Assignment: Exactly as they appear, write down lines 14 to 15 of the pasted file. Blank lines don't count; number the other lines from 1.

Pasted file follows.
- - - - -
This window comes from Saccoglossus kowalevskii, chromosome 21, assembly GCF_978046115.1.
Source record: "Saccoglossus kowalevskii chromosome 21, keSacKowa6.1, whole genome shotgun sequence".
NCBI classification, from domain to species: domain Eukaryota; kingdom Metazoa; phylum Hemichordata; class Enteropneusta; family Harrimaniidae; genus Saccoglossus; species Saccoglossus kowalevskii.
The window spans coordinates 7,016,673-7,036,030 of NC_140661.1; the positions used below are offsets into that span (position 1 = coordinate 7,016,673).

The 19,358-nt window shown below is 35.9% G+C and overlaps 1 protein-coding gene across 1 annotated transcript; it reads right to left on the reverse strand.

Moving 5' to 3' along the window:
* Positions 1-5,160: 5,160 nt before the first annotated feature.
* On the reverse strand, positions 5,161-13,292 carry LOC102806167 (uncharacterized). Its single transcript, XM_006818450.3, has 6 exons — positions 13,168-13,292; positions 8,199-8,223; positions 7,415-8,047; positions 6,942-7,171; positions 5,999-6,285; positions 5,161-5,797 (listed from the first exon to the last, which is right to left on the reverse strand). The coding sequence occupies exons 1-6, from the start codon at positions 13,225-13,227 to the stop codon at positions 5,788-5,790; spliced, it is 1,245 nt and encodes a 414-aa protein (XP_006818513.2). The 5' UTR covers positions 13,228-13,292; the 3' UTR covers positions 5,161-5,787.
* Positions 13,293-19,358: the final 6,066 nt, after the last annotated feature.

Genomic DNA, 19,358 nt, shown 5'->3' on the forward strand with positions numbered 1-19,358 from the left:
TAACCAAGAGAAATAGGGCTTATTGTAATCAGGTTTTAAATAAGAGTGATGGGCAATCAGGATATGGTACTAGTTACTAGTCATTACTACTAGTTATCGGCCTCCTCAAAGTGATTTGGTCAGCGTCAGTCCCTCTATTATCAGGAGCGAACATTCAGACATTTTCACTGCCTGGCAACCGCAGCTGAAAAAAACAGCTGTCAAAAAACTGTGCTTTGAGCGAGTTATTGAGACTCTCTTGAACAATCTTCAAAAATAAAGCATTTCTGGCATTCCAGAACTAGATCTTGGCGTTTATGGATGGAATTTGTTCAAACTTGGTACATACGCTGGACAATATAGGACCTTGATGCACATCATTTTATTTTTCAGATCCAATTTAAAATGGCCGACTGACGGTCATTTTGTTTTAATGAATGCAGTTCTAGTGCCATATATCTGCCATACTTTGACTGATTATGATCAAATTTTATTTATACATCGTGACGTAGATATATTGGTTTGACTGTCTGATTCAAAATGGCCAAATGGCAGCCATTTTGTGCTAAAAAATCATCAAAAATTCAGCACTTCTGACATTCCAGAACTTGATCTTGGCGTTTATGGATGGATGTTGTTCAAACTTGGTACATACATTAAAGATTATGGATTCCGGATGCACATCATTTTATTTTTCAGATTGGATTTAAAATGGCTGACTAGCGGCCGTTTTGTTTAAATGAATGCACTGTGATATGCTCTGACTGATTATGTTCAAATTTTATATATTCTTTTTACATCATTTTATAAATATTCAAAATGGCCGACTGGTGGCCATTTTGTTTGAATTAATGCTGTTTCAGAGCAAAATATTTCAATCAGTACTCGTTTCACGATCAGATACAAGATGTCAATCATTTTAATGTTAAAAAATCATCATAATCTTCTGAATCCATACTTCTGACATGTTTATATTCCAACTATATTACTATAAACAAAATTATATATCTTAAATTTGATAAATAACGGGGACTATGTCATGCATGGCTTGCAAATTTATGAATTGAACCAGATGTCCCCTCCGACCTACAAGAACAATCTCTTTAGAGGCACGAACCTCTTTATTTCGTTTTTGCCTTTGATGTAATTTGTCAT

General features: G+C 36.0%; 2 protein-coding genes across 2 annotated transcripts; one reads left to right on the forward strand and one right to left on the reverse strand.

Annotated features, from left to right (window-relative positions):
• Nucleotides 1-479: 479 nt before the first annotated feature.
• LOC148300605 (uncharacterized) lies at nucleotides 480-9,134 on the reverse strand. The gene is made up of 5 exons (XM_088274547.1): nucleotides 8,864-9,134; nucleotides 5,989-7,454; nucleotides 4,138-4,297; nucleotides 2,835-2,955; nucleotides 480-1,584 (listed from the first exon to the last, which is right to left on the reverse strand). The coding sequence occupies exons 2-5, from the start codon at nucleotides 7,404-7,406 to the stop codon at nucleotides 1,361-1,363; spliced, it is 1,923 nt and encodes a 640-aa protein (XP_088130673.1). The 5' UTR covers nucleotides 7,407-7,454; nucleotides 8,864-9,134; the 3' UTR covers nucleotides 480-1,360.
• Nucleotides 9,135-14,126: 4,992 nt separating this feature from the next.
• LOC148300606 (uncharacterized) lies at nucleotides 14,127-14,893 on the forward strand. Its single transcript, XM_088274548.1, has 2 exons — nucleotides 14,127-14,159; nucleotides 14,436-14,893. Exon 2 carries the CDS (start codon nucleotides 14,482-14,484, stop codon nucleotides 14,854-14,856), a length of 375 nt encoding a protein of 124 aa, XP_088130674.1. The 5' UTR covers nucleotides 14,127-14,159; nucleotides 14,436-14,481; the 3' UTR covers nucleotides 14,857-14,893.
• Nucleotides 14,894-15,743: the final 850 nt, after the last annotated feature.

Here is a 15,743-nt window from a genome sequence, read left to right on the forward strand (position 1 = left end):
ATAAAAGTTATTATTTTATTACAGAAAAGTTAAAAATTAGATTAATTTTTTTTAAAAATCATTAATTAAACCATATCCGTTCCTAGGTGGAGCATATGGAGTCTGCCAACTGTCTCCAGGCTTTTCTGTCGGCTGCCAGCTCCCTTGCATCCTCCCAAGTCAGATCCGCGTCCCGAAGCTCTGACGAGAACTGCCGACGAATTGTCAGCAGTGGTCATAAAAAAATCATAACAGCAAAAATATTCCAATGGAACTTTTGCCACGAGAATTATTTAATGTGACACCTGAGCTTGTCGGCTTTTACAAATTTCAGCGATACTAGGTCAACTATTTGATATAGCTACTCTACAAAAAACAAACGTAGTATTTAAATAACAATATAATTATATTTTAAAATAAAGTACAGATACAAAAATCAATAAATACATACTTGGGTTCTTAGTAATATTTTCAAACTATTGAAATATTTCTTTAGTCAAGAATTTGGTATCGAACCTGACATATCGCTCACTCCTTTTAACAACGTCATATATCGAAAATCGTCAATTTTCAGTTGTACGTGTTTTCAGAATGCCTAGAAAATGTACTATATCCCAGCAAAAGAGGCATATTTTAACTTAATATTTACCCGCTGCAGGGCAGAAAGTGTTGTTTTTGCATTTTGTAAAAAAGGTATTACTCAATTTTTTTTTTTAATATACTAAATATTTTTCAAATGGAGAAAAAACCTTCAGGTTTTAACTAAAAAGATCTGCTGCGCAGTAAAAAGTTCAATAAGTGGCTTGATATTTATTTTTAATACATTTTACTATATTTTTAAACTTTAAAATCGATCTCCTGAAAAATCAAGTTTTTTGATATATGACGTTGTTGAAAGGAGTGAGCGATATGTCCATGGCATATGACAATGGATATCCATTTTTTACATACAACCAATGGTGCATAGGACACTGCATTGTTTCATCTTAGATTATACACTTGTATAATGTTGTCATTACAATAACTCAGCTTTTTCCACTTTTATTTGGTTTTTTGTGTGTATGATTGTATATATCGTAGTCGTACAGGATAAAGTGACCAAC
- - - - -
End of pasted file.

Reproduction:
• Nucleotides 1-479: 479 nt before the first annotated feature.
• LOC148300605 (uncharacterized) lies at nucleotides 480-9,134 on the reverse strand. The gene is made up of 5 exons (XM_088274547.1): nucleotides 8,864-9,134; nucleotides 5,989-7,454; nucleotides 4,138-4,297; nucleotides 2,835-2,955; nucleotides 480-1,584 (listed from the first exon to the last, which is right to left on the reverse strand). The coding sequence occupies exons 2-5, from the start codon at nucleotides 7,404-7,406 to the stop codon at nucleotides 1,361-1,363; spliced, it is 1,923 nt and encodes a 640-aa protein (XP_088130673.1). The 5' UTR covers nucleotides 7,407-7,454; nucleotides 8,864-9,134; the 3' UTR covers nucleotides 480-1,360.